The forces that would meet in front of Ypres were the three Corps of the British Expeditionary Force now on the continent although Haig and the First Corps would play the primary role in the fighting. They would face 5 German army corps from the 4th German army which as I mentioned early was fresh from the fighting in the Ardennes. The British would finally start arriving in Flanders by train and on foot in the first few weeks of October. The 7th Division, which we will follow pretty closely today in the rest of the episode would arrive on the 14th. At this point Ypres, and most of the Flanders area was untouched by the war. Most of the fighting had been to the south and when the British arrived in the town Diners and shops were still open, causing the interesting scene of British soldiers trying to pay in British pounds for items from the Belgian shop keepers. Ypres was a Belgian town that was situated at the bottom of a ridge that ran from the east to the south of the town. The ridge was about 100 meters high at its highest and ran from Passchendaele in the north, then as we move south down through what would come to be called Polygon Wood, through Gheluvelt, then Sanctuary Wood, Hill 60, St-Eloi and then finally to Messines. I mention a lot of these places because we will revisit them later on. Don’t worry, I don’t expect you to remember them all now. Most of the British soldiers shared their commanders positive outlook on the situation and wanted to get into battle as soon as possible. The 7th Division had a particular urge to enter the fight because they hadn’t seen any action up to this point. After freshly arriving from England the unit had been marched back and forth across Belgium and France before finally arriving in action at Ypres. After arriving on the 14th they moved off on the 18th in the direction of Menin, a town to the south east of Ypres. As the units began moving out they began getting reports, from British pilots, of huge columns of Germans advancing toward them. The men of the 7th Division only had long enough to find the best possible positions nearby before trying to scrape out some defenses to await the German advance.

The battle would really begin on the 20th of October with the Germans advancing against the British. The British soldiers hadn’t had enough time to properly prepare their positions and were therefore stuck with nothing but some shallow trenches or no defenses at all, they were however aided by the make up of the terrain around Ypres. A German cavalry commander would comment on the area and the British Positions by saying, and I quote, “The entire countryside here is one mass of small enclosed fields and hedges reinforced with wire. How are we meant to attack through that? The enemy exploits its potential skillfully, firing from inside houses and trenches which they have dug extremely rapidly.” These British soldiers, much like the soldiers under Smith-Dorrien at Mons, had at least some experience in combat but they hadn’t seen battle upon the European battlefields in 1914. They would end up performing well and they were helped by the inexperience of the German soldiers they were facing. Many of the German soldiers were from reserve units who had seen minimal action up to this point in the war or units that were straight from Germany. Even though they were inexperienced the German troops were able to slowly push the British back. The town of Passchendaele, that the British would spend a ton of effort trying to retake, fell into German hands on the 20th. By the end of the day on the 20th the British were in a bit of disarray. The soldiers of the 7th were fighting and falling back but they were sustaining high casualties in the process. Thankfully on the 21st help began to arrive for the 7th Division and the French troops to their left and right in the form of the British divisions arriving from the south. These troops were being put into the line almost as soon as they arrived, which would become a theme for the British throughout the battle. This was necessary to keep the front from collapsing but didn’t do anything to help the disorganization of the British lines. As the attack continued the front began to expand to the north and the south.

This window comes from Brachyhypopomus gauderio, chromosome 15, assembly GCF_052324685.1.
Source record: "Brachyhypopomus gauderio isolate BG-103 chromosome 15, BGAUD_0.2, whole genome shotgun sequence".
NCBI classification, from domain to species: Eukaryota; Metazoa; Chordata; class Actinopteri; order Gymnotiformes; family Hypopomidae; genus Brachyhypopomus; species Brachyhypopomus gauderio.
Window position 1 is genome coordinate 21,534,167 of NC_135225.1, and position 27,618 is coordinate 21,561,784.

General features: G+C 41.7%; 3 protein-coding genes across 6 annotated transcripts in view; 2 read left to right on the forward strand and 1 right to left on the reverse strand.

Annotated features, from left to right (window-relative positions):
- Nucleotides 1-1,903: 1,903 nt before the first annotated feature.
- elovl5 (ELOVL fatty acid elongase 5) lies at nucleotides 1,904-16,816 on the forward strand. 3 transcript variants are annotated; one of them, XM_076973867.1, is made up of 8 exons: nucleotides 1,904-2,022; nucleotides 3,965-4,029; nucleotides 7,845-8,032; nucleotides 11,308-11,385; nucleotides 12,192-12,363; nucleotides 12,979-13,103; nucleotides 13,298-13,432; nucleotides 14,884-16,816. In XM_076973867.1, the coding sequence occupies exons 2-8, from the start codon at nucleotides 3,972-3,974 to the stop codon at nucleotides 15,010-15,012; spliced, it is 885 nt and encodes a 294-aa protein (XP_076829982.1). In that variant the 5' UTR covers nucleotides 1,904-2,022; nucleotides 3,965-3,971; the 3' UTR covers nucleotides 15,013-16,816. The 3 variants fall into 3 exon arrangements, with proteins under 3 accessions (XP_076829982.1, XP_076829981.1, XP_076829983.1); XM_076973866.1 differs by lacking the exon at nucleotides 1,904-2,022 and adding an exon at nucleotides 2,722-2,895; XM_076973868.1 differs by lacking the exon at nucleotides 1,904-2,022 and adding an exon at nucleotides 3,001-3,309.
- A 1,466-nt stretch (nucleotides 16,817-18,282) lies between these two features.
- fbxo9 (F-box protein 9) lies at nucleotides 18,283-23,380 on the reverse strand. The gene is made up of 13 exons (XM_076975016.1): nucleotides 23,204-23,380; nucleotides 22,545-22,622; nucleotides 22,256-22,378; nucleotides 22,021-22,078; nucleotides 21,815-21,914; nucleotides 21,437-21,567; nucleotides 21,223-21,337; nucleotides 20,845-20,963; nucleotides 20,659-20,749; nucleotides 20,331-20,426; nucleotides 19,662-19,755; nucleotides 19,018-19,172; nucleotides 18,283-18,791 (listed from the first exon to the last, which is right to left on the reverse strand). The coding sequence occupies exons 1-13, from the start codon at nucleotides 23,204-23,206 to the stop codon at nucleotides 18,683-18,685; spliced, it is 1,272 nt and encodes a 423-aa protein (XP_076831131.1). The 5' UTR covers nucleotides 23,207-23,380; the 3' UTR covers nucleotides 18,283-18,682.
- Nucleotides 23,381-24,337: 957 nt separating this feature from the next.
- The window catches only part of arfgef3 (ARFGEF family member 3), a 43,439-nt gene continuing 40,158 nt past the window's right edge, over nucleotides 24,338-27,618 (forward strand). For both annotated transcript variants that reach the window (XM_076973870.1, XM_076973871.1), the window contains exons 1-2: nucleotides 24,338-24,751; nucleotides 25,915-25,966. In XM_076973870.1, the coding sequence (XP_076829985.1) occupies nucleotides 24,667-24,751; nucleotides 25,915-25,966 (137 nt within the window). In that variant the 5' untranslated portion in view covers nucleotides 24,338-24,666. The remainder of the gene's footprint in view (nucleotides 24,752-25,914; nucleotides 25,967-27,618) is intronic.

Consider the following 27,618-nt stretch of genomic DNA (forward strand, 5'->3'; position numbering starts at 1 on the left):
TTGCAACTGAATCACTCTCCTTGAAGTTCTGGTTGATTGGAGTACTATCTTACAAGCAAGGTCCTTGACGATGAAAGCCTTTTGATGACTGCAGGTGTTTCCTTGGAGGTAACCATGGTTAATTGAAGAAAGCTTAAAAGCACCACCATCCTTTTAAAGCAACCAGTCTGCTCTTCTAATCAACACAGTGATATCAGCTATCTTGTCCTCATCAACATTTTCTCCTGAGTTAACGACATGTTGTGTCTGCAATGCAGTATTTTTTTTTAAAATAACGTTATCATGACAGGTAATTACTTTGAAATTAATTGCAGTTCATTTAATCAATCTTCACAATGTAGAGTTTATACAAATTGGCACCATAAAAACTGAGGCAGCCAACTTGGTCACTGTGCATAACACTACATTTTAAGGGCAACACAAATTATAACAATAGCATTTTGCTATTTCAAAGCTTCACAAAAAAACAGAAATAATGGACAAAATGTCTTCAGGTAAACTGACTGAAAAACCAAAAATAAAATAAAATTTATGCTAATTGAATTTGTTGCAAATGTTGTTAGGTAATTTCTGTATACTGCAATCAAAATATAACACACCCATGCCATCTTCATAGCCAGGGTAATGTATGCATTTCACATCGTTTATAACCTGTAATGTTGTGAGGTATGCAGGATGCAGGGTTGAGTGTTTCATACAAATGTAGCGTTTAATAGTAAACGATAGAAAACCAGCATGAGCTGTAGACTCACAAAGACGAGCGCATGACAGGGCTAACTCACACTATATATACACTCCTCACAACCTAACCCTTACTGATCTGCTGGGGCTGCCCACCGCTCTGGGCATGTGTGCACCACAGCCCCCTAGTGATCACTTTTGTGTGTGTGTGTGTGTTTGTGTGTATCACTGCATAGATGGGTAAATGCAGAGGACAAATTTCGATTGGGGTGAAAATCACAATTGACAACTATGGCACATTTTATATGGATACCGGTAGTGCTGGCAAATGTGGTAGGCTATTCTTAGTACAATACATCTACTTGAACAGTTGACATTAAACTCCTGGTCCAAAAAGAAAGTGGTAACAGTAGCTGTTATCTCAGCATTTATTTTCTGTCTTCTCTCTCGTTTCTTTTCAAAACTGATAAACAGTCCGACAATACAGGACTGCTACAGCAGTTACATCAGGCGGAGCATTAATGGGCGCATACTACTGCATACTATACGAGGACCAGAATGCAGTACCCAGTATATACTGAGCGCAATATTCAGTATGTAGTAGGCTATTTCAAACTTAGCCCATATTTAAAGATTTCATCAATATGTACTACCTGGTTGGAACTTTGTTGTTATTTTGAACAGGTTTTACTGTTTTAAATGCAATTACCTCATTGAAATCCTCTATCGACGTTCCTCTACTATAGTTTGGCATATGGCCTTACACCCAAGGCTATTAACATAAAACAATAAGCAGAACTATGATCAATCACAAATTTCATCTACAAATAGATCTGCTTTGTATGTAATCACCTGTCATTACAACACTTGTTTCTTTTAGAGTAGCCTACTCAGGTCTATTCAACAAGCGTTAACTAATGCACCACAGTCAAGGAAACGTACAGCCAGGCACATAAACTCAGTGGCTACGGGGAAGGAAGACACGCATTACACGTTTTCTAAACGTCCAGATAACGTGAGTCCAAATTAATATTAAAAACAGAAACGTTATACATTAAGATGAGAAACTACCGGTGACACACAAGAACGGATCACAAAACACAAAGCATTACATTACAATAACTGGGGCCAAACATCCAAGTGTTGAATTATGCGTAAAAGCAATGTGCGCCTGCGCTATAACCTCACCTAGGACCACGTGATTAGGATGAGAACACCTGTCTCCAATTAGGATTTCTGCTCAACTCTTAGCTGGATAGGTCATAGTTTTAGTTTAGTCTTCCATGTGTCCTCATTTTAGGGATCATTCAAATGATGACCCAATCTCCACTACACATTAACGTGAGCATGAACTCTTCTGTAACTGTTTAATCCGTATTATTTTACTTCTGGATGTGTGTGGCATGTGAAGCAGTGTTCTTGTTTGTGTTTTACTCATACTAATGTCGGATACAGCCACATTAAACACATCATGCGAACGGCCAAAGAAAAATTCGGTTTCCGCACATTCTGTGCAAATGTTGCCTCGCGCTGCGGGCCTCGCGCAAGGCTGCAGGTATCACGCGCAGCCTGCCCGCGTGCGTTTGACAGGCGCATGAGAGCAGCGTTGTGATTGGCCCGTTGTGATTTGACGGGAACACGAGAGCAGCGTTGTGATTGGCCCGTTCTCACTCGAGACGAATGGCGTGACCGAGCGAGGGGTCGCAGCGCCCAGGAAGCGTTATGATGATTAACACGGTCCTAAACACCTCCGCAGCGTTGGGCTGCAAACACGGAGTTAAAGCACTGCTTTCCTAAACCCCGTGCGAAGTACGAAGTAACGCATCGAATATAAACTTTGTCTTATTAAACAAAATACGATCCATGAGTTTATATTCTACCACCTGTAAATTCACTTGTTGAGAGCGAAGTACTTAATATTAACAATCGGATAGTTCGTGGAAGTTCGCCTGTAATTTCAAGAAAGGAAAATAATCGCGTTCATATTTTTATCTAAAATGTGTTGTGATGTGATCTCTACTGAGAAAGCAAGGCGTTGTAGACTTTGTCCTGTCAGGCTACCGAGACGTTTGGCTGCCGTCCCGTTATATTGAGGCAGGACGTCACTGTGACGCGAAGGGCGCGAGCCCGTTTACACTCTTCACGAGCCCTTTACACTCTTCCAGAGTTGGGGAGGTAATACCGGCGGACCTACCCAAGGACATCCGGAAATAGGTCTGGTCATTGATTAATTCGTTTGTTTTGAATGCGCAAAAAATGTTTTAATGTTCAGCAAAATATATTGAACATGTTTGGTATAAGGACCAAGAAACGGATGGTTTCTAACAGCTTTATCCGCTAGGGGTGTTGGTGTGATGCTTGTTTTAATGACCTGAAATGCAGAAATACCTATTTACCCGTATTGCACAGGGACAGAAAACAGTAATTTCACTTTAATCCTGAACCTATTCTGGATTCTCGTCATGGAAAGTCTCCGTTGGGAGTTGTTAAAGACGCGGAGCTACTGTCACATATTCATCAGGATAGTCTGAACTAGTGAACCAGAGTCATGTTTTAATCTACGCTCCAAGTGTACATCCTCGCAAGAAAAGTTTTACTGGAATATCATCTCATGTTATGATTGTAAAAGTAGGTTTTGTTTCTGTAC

The Germans were attacking from Langemarck in the north down to the Menin Road and then on to the south. This amounted to about 25 miles of front. On this front they were losing a lot of men while trying to punch through the British lines. They were sending inexperienced troops into the fighting which didn’t have the battlefield savvy of some of their veterans or the shock and irresistible numbers that the Germans had created during battles earlier in the war. I quote the book Catastrophe 1914 again “For decades afterwards, German nationalists sought to evoke a supposed ‘Spirit of Langemarck’, signifying exemplary courage in the face of adversity. This was a myth, which masked the fact that the German attacks of 21-23 October were exercises in futility, matching anything the French had done in the Battles of the Frontiers.” While these battles were happening it is important to keep in mind that the battles of Armentieres and Messines were still happening to the south. So the fighting front was actually far longer than the one found just at Ypres and it involved many French, British, and German divisions. The Germans also weren’t really taking a break from the fighting, they were attacking almost 24 hours a day. All through the days of the 21st and 22nd the attacks continued with a lot of casualties but without a lot of movement on the front lines. The Germans were still advancing, don’t get me wrong, but it was at a very slow pace. To the south of Ypres both the British and French troops were able to launch a few counter attacks that helped to blunt some of the pressure against Ypres. On the 23th in the north French troops also counter attacked toward Passchendaele without a lot of success and they were unable to retake the town.